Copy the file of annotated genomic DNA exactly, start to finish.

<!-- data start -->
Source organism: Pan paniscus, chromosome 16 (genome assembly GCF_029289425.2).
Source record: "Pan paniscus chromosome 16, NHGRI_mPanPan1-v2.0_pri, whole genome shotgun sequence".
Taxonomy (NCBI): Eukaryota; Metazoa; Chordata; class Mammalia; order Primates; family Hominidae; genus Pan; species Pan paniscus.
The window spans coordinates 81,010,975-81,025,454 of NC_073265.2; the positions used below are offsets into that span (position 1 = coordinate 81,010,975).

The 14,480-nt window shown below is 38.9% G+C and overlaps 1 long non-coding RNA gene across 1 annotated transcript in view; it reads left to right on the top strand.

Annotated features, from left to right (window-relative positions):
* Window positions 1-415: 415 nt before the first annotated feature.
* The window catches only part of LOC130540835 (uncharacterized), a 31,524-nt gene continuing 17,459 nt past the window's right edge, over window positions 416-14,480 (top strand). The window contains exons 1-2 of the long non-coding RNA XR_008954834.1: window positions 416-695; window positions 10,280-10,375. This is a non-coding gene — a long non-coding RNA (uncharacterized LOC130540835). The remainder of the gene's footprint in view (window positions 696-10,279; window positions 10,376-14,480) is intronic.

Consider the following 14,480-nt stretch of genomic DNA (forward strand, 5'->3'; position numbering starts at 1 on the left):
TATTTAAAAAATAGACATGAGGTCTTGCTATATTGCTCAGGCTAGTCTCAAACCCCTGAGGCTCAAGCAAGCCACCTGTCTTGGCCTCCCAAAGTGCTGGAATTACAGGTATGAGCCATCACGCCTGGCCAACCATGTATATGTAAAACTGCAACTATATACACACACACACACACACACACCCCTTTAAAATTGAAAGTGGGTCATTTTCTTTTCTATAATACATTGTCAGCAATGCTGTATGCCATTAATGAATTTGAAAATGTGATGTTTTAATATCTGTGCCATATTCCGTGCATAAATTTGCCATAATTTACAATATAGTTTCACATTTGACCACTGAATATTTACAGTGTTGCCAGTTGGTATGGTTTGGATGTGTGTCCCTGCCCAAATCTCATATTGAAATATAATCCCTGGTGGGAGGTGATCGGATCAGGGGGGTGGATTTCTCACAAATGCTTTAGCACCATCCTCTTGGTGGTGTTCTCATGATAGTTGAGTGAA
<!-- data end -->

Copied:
Source organism: Pan paniscus, chromosome 16 (genome assembly GCF_029289425.2).
Source record: "Pan paniscus chromosome 16, NHGRI_mPanPan1-v2.0_pri, whole genome shotgun sequence".
Taxonomy (NCBI): Eukaryota; Metazoa; Chordata; class Mammalia; order Primates; family Hominidae; genus Pan; species Pan paniscus.
The window spans coordinates 81,010,975-81,025,454 of NC_073265.2; the positions used below are offsets into that span (position 1 = coordinate 81,010,975).

The 14,480-nt window shown below is 38.9% G+C and overlaps 1 long non-coding RNA gene across 1 annotated transcript in view; it reads left to right on the top strand.

Annotated features, from left to right (window-relative positions):
* Window positions 1-415: 415 nt before the first annotated feature.
* The window catches only part of LOC130540835 (uncharacterized), a 31,524-nt gene continuing 17,459 nt past the window's right edge, over window positions 416-14,480 (top strand). The window contains exons 1-2 of the long non-coding RNA XR_008954834.1: window positions 416-695; window positions 10,280-10,375. This is a non-coding gene — a long non-coding RNA (uncharacterized LOC130540835). The remainder of the gene's footprint in view (window positions 696-10,279; window positions 10,376-14,480) is intronic.

Consider the following 14,480-nt stretch of genomic DNA (forward strand, 5'->3'; position numbering starts at 1 on the left):
TATTTAAAAAATAGACATGAGGTCTTGCTATATTGCTCAGGCTAGTCTCAAACCCCTGAGGCTCAAGCAAGCCACCTGTCTTGGCCTCCCAAAGTGCTGGAATTACAGGTATGAGCCATCACGCCTGGCCAACCATGTATATGTAAAACTGCAACTATATACACACACACACACACACACACCCCTTTAAAATTGAAAGTGGGTCATTTTCTTTTCTATAATACATTGTCAGCAATGCTGTATGCCATTAATGAATTTGAAAATGTGATGTTTTAATATCTGTGCCATATTCCGTGCATAAATTTGCCATAATTTACAATATAGTTTCACATTTGACCACTGAATATTTACAGTGTTGCCAGTTGGTATGGTTTGGATGTGTGTCCCTGCCCAAATCTCATATTGAAATATAATCCCTGGTGGGAGGTGATCGGATCAGGGGGGTGGATTTCTCACAAATGCTTTAGCACCATCCTCTTGGTGGTGTTCTCATGATAGTTGAGTGAA